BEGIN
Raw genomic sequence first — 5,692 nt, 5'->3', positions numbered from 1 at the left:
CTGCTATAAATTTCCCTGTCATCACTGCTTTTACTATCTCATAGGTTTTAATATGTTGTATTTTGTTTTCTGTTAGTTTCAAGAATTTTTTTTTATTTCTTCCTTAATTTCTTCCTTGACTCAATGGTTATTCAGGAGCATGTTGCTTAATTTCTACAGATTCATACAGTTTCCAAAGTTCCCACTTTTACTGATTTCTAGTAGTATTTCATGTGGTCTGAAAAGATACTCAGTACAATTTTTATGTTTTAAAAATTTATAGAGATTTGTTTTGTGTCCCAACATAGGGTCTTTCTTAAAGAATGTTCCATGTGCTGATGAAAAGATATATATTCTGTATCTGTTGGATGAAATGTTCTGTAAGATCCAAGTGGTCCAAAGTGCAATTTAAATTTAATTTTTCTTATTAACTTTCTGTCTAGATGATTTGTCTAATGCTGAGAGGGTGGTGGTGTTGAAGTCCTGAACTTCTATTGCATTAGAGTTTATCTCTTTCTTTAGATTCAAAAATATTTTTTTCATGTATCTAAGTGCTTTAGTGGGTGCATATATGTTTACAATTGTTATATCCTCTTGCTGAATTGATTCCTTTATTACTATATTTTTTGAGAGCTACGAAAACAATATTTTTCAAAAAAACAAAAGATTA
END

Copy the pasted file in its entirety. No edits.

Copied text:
Raw genomic sequence first — 5,692 nt, 5'->3', positions numbered from 1 at the left:
CTGCTATAAATTTCCCTGTCATCACTGCTTTTACTATCTCATAGGTTTTAATATGTTGTATTTTGTTTTCTGTTAGTTTCAAGAATTTTTTTTTATTTCTTCCTTAATTTCTTCCTTGACTCAATGGTTATTCAGGAGCATGTTGCTTAATTTCTACAGATTCATACAGTTTCCAAAGTTCCCACTTTTACTGATTTCTAGTAGTATTTCATGTGGTCTGAAAAGATACTCAGTACAATTTTTATGTTTTAAAAATTTATAGAGATTTGTTTTGTGTCCCAACATAGGGTCTTTCTTAAAGAATGTTCCATGTGCTGATGAAAAGATATATATTCTGTATCTGTTGGATGAAATGTTCTGTAAGATCCAAGTGGTCCAAAGTGCAATTTAAATTTAATTTTTCTTATTAACTTTCTGTCTAGATGATTTGTCTAATGCTGAGAGGGTGGTGGTGTTGAAGTCCTGAACTTCTATTGCATTAGAGTTTATCTCTTTCTTTAGATTCAAAAATATTTTTTTCATGTATCTAAGTGCTTTAGTGGGTGCATATATGTTTACAATTGTTATATCCTCTTGCTGAATTGATTCCTTTATTACTATATTTTTTGAGAGCTACGAAAACAATATTTTTCAAAAAAACAAAAGATTA